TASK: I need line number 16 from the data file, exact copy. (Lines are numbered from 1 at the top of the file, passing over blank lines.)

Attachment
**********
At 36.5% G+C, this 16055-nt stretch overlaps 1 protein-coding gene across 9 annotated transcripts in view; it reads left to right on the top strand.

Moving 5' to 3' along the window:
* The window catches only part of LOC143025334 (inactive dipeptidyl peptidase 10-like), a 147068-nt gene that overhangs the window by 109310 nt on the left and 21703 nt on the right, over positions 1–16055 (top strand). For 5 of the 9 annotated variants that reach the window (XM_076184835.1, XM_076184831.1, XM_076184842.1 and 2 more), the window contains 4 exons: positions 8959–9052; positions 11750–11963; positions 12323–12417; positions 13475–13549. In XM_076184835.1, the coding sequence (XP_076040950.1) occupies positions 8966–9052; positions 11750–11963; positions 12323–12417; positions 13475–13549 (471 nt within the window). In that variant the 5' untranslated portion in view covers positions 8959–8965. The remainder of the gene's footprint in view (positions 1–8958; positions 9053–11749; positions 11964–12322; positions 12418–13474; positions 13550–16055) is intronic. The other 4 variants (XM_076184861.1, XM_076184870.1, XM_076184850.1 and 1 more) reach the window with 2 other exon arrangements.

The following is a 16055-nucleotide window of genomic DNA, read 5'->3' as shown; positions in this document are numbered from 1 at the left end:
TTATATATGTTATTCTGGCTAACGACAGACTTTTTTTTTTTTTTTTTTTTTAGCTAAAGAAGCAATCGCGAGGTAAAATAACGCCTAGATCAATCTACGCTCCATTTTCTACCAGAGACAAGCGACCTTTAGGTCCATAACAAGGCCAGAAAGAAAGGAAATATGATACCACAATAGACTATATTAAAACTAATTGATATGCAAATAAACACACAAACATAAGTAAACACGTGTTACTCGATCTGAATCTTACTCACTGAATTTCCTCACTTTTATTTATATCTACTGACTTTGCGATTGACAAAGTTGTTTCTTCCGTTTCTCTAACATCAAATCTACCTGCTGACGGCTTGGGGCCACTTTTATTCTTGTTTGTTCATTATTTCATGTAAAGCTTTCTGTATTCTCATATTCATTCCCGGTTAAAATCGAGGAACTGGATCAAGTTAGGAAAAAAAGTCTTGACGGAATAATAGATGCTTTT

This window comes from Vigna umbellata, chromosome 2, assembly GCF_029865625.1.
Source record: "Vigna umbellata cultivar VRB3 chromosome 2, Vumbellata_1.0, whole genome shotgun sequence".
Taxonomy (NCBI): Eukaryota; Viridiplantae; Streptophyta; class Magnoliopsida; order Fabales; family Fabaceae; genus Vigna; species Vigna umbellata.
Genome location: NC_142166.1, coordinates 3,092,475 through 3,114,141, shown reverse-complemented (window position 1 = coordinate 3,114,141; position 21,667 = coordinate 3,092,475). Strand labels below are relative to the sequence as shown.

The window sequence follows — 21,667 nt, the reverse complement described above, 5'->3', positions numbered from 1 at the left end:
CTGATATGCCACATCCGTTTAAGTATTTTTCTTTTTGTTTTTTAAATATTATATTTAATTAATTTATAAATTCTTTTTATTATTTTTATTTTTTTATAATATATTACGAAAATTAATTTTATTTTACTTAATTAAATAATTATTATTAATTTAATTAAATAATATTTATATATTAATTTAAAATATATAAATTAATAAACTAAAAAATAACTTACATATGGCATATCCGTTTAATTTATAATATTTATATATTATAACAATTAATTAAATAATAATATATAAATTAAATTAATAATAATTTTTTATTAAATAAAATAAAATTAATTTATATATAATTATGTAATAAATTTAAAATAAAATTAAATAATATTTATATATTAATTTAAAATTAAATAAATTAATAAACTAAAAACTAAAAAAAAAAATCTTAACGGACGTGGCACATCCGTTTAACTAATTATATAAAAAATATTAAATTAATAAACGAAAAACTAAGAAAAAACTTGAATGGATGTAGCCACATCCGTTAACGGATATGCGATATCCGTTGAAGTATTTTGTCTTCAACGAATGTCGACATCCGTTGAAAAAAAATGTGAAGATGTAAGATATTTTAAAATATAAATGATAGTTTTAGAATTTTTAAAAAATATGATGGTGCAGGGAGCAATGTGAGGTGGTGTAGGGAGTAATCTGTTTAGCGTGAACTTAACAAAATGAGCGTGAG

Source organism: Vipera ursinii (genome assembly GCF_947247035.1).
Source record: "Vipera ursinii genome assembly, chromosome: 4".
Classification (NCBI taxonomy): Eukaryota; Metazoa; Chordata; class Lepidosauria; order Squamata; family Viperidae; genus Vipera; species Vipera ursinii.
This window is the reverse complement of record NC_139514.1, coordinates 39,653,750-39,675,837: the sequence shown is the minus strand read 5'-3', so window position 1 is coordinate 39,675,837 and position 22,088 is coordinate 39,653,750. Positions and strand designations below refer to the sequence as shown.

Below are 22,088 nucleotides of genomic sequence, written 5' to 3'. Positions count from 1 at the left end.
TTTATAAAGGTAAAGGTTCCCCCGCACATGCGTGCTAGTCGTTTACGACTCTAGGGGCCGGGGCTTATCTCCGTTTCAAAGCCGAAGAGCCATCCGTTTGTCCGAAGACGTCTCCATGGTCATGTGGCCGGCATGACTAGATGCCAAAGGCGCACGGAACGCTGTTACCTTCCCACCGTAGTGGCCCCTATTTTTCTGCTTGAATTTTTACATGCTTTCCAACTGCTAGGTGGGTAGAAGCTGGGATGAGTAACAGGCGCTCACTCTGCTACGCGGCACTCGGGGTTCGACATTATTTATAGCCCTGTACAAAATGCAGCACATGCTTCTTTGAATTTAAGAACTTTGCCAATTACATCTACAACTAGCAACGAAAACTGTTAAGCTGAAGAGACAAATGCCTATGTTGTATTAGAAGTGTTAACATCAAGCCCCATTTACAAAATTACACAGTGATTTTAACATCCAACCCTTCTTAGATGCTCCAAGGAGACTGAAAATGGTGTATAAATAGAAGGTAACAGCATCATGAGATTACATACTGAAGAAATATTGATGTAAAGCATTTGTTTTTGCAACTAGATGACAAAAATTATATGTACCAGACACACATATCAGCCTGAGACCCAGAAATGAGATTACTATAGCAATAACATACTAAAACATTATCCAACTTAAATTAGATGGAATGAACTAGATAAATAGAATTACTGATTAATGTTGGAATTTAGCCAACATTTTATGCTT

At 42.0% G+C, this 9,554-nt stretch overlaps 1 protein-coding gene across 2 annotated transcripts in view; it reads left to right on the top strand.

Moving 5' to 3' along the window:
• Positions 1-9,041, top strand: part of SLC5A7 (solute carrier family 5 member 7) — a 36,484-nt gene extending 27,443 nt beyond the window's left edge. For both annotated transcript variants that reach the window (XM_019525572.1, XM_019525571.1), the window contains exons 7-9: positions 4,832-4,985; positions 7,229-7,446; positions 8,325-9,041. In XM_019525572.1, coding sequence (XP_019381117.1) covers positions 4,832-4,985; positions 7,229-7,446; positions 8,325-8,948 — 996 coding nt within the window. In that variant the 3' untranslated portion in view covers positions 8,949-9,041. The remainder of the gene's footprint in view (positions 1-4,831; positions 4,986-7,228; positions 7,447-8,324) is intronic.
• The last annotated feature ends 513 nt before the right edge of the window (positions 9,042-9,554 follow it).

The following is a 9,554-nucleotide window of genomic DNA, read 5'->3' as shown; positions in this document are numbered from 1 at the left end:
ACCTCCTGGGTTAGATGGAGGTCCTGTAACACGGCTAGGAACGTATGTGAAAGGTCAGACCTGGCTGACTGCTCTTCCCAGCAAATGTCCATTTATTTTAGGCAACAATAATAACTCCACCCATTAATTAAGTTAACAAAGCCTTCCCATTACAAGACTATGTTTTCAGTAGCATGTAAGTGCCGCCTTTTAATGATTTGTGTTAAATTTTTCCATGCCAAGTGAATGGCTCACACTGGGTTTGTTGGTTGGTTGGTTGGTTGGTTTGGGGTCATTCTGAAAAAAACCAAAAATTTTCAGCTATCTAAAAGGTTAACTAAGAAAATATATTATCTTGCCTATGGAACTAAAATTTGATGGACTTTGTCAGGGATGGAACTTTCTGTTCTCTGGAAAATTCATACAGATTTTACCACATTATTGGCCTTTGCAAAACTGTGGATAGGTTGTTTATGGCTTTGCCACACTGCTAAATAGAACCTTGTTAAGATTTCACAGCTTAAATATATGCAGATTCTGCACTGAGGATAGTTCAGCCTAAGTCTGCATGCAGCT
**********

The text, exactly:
Below are 22,088 nucleotides of genomic sequence, written 5' to 3'. Positions count from 1 at the left end.